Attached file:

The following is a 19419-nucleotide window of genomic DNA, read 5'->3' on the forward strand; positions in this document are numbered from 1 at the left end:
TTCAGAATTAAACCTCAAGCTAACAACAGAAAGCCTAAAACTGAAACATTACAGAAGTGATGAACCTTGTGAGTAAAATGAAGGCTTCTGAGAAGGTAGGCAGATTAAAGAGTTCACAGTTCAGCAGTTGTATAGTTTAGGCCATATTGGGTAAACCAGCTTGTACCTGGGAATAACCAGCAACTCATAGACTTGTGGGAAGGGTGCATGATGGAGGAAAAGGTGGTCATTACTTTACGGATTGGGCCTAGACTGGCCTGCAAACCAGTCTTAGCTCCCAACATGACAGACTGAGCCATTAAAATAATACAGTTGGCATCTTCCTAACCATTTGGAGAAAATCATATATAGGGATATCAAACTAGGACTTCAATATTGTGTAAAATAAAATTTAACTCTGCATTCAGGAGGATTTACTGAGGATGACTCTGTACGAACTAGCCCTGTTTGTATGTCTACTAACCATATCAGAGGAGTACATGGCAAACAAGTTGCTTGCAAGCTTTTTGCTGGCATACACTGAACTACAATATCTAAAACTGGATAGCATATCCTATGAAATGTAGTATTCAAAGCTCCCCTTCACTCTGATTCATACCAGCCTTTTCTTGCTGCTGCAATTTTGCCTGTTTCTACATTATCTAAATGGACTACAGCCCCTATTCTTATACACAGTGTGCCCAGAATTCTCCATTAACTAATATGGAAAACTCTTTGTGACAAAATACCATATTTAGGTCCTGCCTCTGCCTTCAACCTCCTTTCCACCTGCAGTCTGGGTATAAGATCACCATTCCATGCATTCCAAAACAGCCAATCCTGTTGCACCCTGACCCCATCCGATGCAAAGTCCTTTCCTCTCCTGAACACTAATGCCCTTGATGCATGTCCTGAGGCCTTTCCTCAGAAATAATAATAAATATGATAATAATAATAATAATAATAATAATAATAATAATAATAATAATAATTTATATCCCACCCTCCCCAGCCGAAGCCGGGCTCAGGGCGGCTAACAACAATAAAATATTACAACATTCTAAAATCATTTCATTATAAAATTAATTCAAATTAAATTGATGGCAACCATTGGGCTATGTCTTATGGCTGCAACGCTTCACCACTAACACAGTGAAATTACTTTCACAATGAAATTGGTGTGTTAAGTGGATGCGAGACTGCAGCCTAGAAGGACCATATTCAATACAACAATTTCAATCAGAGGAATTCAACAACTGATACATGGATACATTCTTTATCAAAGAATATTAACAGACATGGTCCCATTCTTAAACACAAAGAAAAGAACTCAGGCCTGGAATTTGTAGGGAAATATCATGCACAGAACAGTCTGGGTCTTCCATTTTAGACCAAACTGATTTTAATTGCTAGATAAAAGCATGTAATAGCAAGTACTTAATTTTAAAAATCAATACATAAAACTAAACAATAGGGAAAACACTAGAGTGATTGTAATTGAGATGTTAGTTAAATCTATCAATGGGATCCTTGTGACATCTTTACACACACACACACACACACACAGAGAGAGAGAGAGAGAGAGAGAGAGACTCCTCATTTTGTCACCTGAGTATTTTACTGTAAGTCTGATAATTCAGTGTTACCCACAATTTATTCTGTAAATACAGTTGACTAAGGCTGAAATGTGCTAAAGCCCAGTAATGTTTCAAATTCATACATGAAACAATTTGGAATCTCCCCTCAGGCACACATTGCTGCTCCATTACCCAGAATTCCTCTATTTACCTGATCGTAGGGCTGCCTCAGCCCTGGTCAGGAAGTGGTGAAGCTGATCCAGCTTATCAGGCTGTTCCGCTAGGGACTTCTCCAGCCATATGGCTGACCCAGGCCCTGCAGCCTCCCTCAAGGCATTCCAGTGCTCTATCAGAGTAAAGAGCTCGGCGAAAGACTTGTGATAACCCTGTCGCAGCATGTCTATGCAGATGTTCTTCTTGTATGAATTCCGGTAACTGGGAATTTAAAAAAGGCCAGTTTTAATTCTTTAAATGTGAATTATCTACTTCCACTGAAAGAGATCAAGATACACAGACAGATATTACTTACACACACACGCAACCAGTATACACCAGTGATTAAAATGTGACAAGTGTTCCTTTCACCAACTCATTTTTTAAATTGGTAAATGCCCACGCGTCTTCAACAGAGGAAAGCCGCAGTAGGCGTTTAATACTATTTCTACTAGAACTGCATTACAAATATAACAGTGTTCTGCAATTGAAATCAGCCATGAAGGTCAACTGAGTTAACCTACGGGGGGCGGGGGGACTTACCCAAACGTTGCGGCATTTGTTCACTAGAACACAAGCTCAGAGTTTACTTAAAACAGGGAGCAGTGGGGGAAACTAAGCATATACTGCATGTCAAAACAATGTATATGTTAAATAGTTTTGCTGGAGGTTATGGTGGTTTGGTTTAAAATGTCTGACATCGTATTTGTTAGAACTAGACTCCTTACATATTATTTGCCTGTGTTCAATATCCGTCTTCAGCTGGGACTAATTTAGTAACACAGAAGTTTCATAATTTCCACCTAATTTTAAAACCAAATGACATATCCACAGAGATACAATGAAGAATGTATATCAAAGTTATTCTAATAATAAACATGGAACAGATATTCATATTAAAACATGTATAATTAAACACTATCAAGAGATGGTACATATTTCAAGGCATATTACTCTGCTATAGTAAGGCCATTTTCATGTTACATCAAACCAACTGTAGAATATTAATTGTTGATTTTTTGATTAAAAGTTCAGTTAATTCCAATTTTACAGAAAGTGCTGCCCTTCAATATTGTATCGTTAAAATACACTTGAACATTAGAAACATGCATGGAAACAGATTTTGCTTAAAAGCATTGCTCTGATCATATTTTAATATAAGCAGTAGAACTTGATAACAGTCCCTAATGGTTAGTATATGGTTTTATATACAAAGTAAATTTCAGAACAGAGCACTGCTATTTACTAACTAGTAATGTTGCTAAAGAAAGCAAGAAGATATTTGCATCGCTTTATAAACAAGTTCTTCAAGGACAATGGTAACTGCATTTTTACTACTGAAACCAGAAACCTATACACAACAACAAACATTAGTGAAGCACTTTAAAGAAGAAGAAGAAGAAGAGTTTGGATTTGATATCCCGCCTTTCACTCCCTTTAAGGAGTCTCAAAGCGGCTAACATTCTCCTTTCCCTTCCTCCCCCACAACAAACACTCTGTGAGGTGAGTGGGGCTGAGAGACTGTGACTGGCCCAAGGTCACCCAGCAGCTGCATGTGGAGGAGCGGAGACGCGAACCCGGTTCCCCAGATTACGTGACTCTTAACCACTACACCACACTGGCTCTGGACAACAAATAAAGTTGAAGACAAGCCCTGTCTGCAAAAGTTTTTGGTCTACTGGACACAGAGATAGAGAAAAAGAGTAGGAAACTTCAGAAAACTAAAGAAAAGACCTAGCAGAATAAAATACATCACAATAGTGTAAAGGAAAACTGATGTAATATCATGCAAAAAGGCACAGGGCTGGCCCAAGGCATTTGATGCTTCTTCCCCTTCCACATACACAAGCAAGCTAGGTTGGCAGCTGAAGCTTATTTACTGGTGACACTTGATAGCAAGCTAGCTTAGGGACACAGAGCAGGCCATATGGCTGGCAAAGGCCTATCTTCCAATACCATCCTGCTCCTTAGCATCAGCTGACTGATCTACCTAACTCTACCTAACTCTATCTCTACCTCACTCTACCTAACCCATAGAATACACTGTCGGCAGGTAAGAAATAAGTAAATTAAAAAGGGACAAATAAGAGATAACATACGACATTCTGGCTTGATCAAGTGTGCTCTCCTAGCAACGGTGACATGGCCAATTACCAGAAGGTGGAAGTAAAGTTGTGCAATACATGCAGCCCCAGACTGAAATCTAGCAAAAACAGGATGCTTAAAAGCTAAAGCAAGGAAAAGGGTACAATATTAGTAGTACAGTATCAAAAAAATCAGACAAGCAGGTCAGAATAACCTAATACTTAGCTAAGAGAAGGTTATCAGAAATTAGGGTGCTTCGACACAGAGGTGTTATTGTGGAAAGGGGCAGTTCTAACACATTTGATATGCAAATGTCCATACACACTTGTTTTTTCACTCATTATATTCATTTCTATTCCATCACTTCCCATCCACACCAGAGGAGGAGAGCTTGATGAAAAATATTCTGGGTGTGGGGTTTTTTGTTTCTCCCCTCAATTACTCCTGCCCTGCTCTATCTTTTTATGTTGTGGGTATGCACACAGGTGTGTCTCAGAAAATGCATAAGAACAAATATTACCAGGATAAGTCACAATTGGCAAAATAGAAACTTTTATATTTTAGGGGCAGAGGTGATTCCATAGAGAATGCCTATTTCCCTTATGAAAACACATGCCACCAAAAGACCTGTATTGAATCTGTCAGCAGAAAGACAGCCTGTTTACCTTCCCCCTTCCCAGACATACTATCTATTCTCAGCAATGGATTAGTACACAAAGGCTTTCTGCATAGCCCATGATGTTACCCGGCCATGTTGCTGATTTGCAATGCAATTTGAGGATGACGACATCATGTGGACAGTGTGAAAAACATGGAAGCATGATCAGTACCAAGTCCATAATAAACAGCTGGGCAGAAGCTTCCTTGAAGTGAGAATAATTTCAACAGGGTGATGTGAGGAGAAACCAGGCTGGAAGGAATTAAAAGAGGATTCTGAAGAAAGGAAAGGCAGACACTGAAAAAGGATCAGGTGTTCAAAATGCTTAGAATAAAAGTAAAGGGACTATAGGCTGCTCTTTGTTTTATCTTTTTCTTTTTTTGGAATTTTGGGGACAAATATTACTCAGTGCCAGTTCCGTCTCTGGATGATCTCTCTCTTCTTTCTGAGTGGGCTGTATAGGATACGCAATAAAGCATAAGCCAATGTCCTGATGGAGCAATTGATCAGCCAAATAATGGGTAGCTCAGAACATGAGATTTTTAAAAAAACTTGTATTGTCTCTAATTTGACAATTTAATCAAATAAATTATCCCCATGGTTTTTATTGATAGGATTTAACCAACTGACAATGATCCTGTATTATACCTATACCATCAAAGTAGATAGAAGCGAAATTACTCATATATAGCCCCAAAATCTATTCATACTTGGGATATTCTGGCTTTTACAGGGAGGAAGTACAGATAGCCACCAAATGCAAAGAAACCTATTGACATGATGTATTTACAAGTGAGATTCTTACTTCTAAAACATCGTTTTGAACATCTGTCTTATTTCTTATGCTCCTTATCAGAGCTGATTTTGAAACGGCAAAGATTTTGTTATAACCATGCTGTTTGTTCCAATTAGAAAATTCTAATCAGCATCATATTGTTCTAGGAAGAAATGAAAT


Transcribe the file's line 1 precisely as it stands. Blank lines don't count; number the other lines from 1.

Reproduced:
The following is a 19419-nucleotide window of genomic DNA, read 5'->3' on the forward strand; positions in this document are numbered from 1 at the left end: